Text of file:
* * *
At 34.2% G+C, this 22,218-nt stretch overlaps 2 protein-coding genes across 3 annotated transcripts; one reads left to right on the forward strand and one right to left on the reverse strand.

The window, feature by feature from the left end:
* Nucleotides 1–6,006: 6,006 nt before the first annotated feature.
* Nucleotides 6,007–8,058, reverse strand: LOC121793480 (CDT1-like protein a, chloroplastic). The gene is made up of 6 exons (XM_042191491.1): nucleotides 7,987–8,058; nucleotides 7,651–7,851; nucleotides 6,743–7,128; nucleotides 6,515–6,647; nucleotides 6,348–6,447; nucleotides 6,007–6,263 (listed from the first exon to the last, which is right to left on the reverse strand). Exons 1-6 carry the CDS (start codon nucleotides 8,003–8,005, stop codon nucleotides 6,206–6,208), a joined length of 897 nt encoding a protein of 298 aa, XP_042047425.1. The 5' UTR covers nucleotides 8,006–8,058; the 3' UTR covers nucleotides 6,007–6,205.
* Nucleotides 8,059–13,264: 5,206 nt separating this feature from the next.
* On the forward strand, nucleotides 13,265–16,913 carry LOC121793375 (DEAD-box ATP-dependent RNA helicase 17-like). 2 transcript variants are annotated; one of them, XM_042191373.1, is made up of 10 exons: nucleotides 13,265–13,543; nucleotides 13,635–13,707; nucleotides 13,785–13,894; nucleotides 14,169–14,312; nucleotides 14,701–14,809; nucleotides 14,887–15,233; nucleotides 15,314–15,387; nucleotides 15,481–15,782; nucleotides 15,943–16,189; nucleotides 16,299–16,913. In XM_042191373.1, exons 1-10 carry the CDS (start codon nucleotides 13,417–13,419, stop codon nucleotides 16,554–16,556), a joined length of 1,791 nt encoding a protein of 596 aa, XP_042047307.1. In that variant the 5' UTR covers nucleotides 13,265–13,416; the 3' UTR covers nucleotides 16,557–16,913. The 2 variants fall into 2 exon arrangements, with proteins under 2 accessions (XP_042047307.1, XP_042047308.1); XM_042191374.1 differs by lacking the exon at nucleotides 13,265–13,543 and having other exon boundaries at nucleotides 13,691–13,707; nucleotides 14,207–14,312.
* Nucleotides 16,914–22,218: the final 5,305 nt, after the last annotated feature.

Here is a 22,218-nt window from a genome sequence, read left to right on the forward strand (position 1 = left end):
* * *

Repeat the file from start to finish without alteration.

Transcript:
At 34.2% G+C, this 22,218-nt stretch overlaps 2 protein-coding genes across 3 annotated transcripts; one reads left to right on the forward strand and one right to left on the reverse strand.

The window, feature by feature from the left end:
* Nucleotides 1–6,006: 6,006 nt before the first annotated feature.
* Nucleotides 6,007–8,058, reverse strand: LOC121793480 (CDT1-like protein a, chloroplastic). The gene is made up of 6 exons (XM_042191491.1): nucleotides 7,987–8,058; nucleotides 7,651–7,851; nucleotides 6,743–7,128; nucleotides 6,515–6,647; nucleotides 6,348–6,447; nucleotides 6,007–6,263 (listed from the first exon to the last, which is right to left on the reverse strand). Exons 1-6 carry the CDS (start codon nucleotides 8,003–8,005, stop codon nucleotides 6,206–6,208), a joined length of 897 nt encoding a protein of 298 aa, XP_042047425.1. The 5' UTR covers nucleotides 8,006–8,058; the 3' UTR covers nucleotides 6,007–6,205.
* Nucleotides 8,059–13,264: 5,206 nt separating this feature from the next.
* On the forward strand, nucleotides 13,265–16,913 carry LOC121793375 (DEAD-box ATP-dependent RNA helicase 17-like). 2 transcript variants are annotated; one of them, XM_042191373.1, is made up of 10 exons: nucleotides 13,265–13,543; nucleotides 13,635–13,707; nucleotides 13,785–13,894; nucleotides 14,169–14,312; nucleotides 14,701–14,809; nucleotides 14,887–15,233; nucleotides 15,314–15,387; nucleotides 15,481–15,782; nucleotides 15,943–16,189; nucleotides 16,299–16,913. In XM_042191373.1, exons 1-10 carry the CDS (start codon nucleotides 13,417–13,419, stop codon nucleotides 16,554–16,556), a joined length of 1,791 nt encoding a protein of 596 aa, XP_042047307.1. In that variant the 5' UTR covers nucleotides 13,265–13,416; the 3' UTR covers nucleotides 16,557–16,913. The 2 variants fall into 2 exon arrangements, with proteins under 2 accessions (XP_042047307.1, XP_042047308.1); XM_042191374.1 differs by lacking the exon at nucleotides 13,265–13,543 and having other exon boundaries at nucleotides 13,691–13,707; nucleotides 14,207–14,312.
* Nucleotides 16,914–22,218: the final 5,305 nt, after the last annotated feature.

Here is a 22,218-nt window from a genome sequence, read left to right on the forward strand (position 1 = left end):